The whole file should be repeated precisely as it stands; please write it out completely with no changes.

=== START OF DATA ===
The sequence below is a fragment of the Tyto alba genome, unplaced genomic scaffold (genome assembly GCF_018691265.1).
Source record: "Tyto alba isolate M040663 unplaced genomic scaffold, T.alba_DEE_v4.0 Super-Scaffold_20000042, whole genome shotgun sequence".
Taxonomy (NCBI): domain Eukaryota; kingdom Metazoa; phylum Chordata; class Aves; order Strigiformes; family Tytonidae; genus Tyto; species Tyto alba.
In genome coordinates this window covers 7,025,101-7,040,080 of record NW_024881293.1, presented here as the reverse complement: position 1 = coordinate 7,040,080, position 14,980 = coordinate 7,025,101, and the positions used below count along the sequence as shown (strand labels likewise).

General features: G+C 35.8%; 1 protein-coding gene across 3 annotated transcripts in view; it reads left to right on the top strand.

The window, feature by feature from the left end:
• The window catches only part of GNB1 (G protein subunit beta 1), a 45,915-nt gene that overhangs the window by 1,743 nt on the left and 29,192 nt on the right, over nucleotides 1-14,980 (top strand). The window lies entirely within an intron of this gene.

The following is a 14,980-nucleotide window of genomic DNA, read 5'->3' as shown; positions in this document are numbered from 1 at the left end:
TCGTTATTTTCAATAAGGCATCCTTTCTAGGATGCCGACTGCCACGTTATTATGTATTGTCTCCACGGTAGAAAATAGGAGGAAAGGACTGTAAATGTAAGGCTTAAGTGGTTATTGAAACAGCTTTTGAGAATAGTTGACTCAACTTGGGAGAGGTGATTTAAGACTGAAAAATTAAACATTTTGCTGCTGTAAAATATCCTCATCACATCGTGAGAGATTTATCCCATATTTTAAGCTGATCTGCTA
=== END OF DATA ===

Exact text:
The sequence below is a fragment of the Tyto alba genome, unplaced genomic scaffold (genome assembly GCF_018691265.1).
Source record: "Tyto alba isolate M040663 unplaced genomic scaffold, T.alba_DEE_v4.0 Super-Scaffold_20000042, whole genome shotgun sequence".
Taxonomy (NCBI): domain Eukaryota; kingdom Metazoa; phylum Chordata; class Aves; order Strigiformes; family Tytonidae; genus Tyto; species Tyto alba.
In genome coordinates this window covers 7,025,101-7,040,080 of record NW_024881293.1, presented here as the reverse complement: position 1 = coordinate 7,040,080, position 14,980 = coordinate 7,025,101, and the positions used below count along the sequence as shown (strand labels likewise).

General features: G+C 35.8%; 1 protein-coding gene across 3 annotated transcripts in view; it reads left to right on the top strand.

The window, feature by feature from the left end:
• The window catches only part of GNB1 (G protein subunit beta 1), a 45,915-nt gene that overhangs the window by 1,743 nt on the left and 29,192 nt on the right, over nucleotides 1-14,980 (top strand). The window lies entirely within an intron of this gene.

The following is a 14,980-nucleotide window of genomic DNA, read 5'->3' as shown; positions in this document are numbered from 1 at the left end:
TCGTTATTTTCAATAAGGCATCCTTTCTAGGATGCCGACTGCCACGTTATTATGTATTGTCTCCACGGTAGAAAATAGGAGGAAAGGACTGTAAATGTAAGGCTTAAGTGGTTATTGAAACAGCTTTTGAGAATAGTTGACTCAACTTGGGAGAGGTGATTTAAGACTGAAAAATTAAACATTTTGCTGCTGTAAAATATCCTCATCACATCGTGAGAGATTTATCCCATATTTTAAGCTGATCTGCTA